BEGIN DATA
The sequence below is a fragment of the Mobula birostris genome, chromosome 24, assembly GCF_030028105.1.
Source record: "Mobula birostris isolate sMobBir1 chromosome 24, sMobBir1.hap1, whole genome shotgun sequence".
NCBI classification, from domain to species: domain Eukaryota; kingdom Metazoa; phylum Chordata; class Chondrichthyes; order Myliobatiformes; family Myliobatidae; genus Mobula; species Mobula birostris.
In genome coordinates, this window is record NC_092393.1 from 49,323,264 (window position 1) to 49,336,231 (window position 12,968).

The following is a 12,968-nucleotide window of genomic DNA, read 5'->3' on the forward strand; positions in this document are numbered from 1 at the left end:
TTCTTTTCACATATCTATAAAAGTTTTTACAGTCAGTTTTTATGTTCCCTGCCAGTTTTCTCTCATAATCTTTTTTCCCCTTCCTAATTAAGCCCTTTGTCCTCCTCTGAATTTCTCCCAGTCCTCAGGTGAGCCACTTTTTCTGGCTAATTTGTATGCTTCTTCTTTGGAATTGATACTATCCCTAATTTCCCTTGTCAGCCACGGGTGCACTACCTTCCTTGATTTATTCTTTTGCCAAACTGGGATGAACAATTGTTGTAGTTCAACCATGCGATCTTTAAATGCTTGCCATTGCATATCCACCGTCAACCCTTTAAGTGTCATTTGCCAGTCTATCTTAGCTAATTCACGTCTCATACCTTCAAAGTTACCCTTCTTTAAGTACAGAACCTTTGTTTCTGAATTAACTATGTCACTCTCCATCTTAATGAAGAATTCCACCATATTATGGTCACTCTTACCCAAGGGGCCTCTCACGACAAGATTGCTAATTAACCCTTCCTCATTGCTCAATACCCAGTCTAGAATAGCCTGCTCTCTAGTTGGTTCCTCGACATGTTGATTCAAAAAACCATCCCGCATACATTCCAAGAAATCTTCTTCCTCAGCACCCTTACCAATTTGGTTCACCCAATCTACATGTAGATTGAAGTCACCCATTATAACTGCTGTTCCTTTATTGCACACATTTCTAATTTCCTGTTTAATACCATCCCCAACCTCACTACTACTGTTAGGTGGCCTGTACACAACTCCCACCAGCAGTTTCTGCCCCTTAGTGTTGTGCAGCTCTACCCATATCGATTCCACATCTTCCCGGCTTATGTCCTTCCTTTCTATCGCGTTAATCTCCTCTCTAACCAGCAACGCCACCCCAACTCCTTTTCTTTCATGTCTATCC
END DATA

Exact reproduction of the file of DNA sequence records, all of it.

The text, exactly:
The sequence below is a fragment of the Mobula birostris genome, chromosome 24, assembly GCF_030028105.1.
Source record: "Mobula birostris isolate sMobBir1 chromosome 24, sMobBir1.hap1, whole genome shotgun sequence".
NCBI classification, from domain to species: domain Eukaryota; kingdom Metazoa; phylum Chordata; class Chondrichthyes; order Myliobatiformes; family Myliobatidae; genus Mobula; species Mobula birostris.
In genome coordinates, this window is record NC_092393.1 from 49,323,264 (window position 1) to 49,336,231 (window position 12,968).

The following is a 12,968-nucleotide window of genomic DNA, read 5'->3' on the forward strand; positions in this document are numbered from 1 at the left end:
TTCTTTTCACATATCTATAAAAGTTTTTACAGTCAGTTTTTATGTTCCCTGCCAGTTTTCTCTCATAATCTTTTTTCCCCTTCCTAATTAAGCCCTTTGTCCTCCTCTGAATTTCTCCCAGTCCTCAGGTGAGCCACTTTTTCTGGCTAATTTGTATGCTTCTTCTTTGGAATTGATACTATCCCTAATTTCCCTTGTCAGCCACGGGTGCACTACCTTCCTTGATTTATTCTTTTGCCAAACTGGGATGAACAATTGTTGTAGTTCAACCATGCGATCTTTAAATGCTTGCCATTGCATATCCACCGTCAACCCTTTAAGTGTCATTTGCCAGTCTATCTTAGCTAATTCACGTCTCATACCTTCAAAGTTACCCTTCTTTAAGTACAGAACCTTTGTTTCTGAATTAACTATGTCACTCTCCATCTTAATGAAGAATTCCACCATATTATGGTCACTCTTACCCAAGGGGCCTCTCACGACAAGATTGCTAATTAACCCTTCCTCATTGCTCAATACCCAGTCTAGAATAGCCTGCTCTCTAGTTGGTTCCTCGACATGTTGATTCAAAAAACCATCCCGCATACATTCCAAGAAATCTTCTTCCTCAGCACCCTTACCAATTTGGTTCACCCAATCTACATGTAGATTGAAGTCACCCATTATAACTGCTGTTCCTTTATTGCACACATTTCTAATTTCCTGTTTAATACCATCCCCAACCTCACTACTACTGTTAGGTGGCCTGTACACAACTCCCACCAGCAGTTTCTGCCCCTTAGTGTTGTGCAGCTCTACCCATATCGATTCCACATCTTCCCGGCTTATGTCCTTCCTTTCTATCGCGTTAATCTCCTCTCTAACCAGCAACGCCACCCCAACTCCTTTTCTTTCATGTCTATCC